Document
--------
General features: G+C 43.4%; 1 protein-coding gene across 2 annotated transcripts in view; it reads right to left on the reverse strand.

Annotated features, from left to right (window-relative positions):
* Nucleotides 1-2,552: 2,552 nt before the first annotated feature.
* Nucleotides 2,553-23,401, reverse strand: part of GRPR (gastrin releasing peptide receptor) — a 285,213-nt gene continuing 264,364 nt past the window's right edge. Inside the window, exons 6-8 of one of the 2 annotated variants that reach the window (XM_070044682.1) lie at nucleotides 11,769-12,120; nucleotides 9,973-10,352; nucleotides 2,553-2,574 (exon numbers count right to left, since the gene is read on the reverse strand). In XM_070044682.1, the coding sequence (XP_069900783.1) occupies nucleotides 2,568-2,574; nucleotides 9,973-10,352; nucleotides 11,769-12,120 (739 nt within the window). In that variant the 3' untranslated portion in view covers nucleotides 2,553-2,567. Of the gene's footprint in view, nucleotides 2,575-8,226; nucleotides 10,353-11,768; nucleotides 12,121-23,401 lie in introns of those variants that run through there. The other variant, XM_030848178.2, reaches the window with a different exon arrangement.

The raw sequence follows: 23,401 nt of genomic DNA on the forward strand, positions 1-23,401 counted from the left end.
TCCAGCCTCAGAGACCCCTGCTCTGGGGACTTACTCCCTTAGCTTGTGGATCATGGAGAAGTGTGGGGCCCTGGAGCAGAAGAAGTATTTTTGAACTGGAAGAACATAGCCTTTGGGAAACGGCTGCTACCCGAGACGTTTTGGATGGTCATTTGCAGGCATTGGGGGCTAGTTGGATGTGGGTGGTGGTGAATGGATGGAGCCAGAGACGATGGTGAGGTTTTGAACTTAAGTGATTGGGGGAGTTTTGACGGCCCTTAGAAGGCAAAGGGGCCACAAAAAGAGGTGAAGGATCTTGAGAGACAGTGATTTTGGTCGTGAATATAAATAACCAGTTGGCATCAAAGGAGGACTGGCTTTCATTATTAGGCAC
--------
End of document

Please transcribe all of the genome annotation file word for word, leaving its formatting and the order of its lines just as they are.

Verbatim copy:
General features: G+C 43.4%; 1 protein-coding gene across 2 annotated transcripts in view; it reads right to left on the reverse strand.

Annotated features, from left to right (window-relative positions):
* Nucleotides 1-2,552: 2,552 nt before the first annotated feature.
* Nucleotides 2,553-23,401, reverse strand: part of GRPR (gastrin releasing peptide receptor) — a 285,213-nt gene continuing 264,364 nt past the window's right edge. Inside the window, exons 6-8 of one of the 2 annotated variants that reach the window (XM_070044682.1) lie at nucleotides 11,769-12,120; nucleotides 9,973-10,352; nucleotides 2,553-2,574 (exon numbers count right to left, since the gene is read on the reverse strand). In XM_070044682.1, the coding sequence (XP_069900783.1) occupies nucleotides 2,568-2,574; nucleotides 9,973-10,352; nucleotides 11,769-12,120 (739 nt within the window). In that variant the 3' untranslated portion in view covers nucleotides 2,553-2,567. Of the gene's footprint in view, nucleotides 2,575-8,226; nucleotides 10,353-11,768; nucleotides 12,121-23,401 lie in introns of those variants that run through there. The other variant, XM_030848178.2, reaches the window with a different exon arrangement.

The raw sequence follows: 23,401 nt of genomic DNA on the forward strand, positions 1-23,401 counted from the left end.
TCCAGCCTCAGAGACCCCTGCTCTGGGGACTTACTCCCTTAGCTTGTGGATCATGGAGAAGTGTGGGGCCCTGGAGCAGAAGAAGTATTTTTGAACTGGAAGAACATAGCCTTTGGGAAACGGCTGCTACCCGAGACGTTTTGGATGGTCATTTGCAGGCATTGGGGGCTAGTTGGATGTGGGTGGTGGTGAATGGATGGAGCCAGAGACGATGGTGAGGTTTTGAACTTAAGTGATTGGGGGAGTTTTGACGGCCCTTAGAAGGCAAAGGGGCCACAAAAAGAGGTGAAGGATCTTGAGAGACAGTGATTTTGGTCGTGAATATAAATAACCAGTTGGCATCAAAGGAGGACTGGCTTTCATTATTAGGCAC